Enumeration vs Iterator
There are many data structures that act as collections in Java such as Vectors, Hash tables and classes that implements Java Collections Framework (i.e. HashMap, HashSet, ArrayList, TreeSet, TreeMap, LinkedList, LinkedHashMap and LinkedHashSet). There are numerous ways to iterate through the individual elements of the objects in Java. Java provides two interfaces to make this task easier. Enumeration and Iterator are two of the interfaces found in java.util package that provide functionality to enumerate through sequences or objects with a set of items. Enumerator was introduced in JDK 1.0 and Iterator which was introduced in JDK 1.2 virtually duplicates the functionality of the Enumerator (within the Collections Framework).
What is Enumeration?
Enumeration is a public interface in Java, introduced in JDK 1.0, which provides the ability to enumerate through sequences of elements. It is found under java.util package. When the Enumeration interface is implemented by an object, that object can generate a sequence of elements. Enumeration interface has two methods. The method hasMoreElements() will test if this enumeration contains more elements and the nextElement() returns the next element in the sequence (if there is at least one more to go). In other words, by calling nextElement() successively, the programmer can access the individual elements in the series. For example, to print all elements in Vector v1 using Enumerator, the following code snippet can be used.
Enumeration e = v1.elements();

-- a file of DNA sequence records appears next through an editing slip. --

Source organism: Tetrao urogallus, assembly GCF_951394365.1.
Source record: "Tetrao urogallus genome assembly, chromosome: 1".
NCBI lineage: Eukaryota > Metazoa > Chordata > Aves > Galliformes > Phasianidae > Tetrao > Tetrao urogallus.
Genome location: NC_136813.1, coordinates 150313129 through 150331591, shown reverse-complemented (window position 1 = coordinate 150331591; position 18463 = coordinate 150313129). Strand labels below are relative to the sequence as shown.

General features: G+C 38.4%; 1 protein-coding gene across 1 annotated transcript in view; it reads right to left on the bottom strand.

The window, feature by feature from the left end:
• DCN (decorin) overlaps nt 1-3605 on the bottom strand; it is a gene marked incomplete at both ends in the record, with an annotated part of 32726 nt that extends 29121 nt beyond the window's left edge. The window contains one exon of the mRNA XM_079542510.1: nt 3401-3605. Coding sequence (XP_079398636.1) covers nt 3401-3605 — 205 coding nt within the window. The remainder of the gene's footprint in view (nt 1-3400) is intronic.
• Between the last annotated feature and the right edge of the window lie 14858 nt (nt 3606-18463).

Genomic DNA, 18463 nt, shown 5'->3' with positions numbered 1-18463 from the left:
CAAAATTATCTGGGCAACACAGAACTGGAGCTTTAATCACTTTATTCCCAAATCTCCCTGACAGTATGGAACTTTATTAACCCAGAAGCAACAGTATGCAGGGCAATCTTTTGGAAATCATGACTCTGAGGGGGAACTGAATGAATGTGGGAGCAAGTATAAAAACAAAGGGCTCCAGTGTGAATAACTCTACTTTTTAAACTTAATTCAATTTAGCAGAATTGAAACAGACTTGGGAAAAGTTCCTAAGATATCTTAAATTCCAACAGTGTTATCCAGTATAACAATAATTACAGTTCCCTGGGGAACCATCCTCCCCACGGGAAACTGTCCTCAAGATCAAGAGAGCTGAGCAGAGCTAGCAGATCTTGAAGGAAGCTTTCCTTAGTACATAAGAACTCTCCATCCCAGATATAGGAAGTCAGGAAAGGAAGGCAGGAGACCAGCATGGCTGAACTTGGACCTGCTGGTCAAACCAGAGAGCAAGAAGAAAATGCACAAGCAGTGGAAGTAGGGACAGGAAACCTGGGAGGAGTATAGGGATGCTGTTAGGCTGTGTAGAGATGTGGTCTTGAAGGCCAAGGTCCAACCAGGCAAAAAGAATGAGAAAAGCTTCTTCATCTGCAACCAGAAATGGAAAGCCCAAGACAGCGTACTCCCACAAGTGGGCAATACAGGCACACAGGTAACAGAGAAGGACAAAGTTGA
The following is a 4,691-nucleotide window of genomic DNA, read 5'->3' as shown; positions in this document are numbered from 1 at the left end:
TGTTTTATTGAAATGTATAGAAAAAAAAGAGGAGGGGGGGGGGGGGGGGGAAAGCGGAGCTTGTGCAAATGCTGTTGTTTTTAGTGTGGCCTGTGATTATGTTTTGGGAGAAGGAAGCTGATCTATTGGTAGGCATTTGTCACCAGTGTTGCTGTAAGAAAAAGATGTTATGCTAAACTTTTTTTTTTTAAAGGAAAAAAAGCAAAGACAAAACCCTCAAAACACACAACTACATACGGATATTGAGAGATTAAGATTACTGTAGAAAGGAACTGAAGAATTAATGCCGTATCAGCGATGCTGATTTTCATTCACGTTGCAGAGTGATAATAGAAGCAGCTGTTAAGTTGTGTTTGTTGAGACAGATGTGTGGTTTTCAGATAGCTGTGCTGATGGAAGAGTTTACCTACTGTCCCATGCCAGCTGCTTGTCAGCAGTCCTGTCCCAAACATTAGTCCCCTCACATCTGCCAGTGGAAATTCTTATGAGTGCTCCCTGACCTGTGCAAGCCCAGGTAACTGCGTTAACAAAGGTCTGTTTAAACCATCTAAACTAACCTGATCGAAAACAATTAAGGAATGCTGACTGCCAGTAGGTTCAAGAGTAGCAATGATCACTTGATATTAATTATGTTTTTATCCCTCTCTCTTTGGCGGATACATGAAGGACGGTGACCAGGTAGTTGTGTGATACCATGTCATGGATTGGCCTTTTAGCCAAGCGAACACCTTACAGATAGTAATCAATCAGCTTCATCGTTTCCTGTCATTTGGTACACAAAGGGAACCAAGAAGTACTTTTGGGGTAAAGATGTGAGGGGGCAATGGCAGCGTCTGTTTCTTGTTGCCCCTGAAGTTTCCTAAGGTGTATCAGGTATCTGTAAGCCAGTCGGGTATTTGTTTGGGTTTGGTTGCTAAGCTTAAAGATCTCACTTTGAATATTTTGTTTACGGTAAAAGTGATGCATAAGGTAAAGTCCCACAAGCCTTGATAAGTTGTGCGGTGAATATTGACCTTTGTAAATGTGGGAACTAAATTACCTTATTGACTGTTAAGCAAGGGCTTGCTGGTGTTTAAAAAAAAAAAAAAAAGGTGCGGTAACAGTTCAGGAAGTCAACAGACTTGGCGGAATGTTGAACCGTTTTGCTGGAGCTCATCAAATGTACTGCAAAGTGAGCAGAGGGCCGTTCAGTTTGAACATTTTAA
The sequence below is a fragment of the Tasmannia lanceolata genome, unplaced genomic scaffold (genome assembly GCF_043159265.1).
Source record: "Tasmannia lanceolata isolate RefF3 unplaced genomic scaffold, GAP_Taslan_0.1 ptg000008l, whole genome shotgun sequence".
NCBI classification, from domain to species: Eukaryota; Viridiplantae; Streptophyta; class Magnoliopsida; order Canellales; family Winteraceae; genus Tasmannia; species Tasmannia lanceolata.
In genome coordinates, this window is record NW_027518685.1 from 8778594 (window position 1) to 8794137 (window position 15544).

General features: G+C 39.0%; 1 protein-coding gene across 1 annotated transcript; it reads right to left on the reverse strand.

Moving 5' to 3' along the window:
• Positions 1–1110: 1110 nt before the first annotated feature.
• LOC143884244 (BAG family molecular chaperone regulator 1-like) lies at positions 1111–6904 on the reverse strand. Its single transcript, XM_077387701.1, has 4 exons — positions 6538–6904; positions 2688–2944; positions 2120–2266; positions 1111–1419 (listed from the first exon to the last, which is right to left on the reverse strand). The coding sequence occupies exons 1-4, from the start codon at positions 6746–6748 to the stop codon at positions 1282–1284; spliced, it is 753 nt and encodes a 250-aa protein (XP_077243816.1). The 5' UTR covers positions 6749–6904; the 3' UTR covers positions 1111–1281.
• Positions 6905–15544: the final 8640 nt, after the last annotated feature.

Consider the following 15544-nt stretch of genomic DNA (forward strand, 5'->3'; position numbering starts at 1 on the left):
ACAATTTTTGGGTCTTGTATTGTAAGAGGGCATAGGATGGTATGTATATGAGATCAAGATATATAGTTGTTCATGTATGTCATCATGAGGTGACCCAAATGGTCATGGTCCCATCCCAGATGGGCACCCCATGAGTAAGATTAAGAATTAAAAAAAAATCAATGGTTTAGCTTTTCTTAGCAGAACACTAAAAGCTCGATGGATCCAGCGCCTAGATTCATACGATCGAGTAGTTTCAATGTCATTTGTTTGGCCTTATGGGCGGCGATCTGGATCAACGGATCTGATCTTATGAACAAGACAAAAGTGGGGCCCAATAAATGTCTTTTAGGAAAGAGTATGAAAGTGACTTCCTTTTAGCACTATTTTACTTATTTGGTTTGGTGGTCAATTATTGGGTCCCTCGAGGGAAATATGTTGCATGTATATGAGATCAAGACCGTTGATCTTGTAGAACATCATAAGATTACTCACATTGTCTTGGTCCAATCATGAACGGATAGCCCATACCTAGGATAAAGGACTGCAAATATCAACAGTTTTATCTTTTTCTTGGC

Enumerator can also be used to define the stream of input to the SequenceInputStream objects.
What is Iterator?
Iterator is a public interface in Java.util package, which allows iterating through elements of the collections objects that implement the Collections framework (such as ArrayList, LinkedList, etc.). This was introduced in JDK 1.2 and replaced the Enumerator within the Java Collections Framework. Iterator has three methods. The method hasNext() tests whether there are remaining elements in the collection and the next() method returns the next element in the series. The remove() method can be used to remove the current element from the underlying collection. For example, to print all elements in Vector v1 using Iterator, the following code snippet can be used.
Iterator i = v1.elements();
What is the difference between Enumeration and Iterator?
Although, Enumeration and Iterator are two of the interfaces found in java.util package, which allow iterating/enumerating through elements of a series, they have their differences. Actually, Iterator, which was introduced after Enumeration, replaces the Enumeration within the Java Collections framework. Unlike Enumeration, Iterator is fail-safe. This means that concurrent modifications (to the underlying collection) are not allowed when Iterator is used. This is very useful in multi-threaded environments where there is always a risk of concurrent modifications. In the event of a concurrent modification, the Iterator object will throw a ConcurrentModificationException. Iterator has shorter method names compared to Enumerator. Furthermore, iterator has the additional functionality of deleting elements during the iteration (which is not possible using Enumerator). So, if there is a need to remove elements from the collection, Iterator is the only option that can be considered.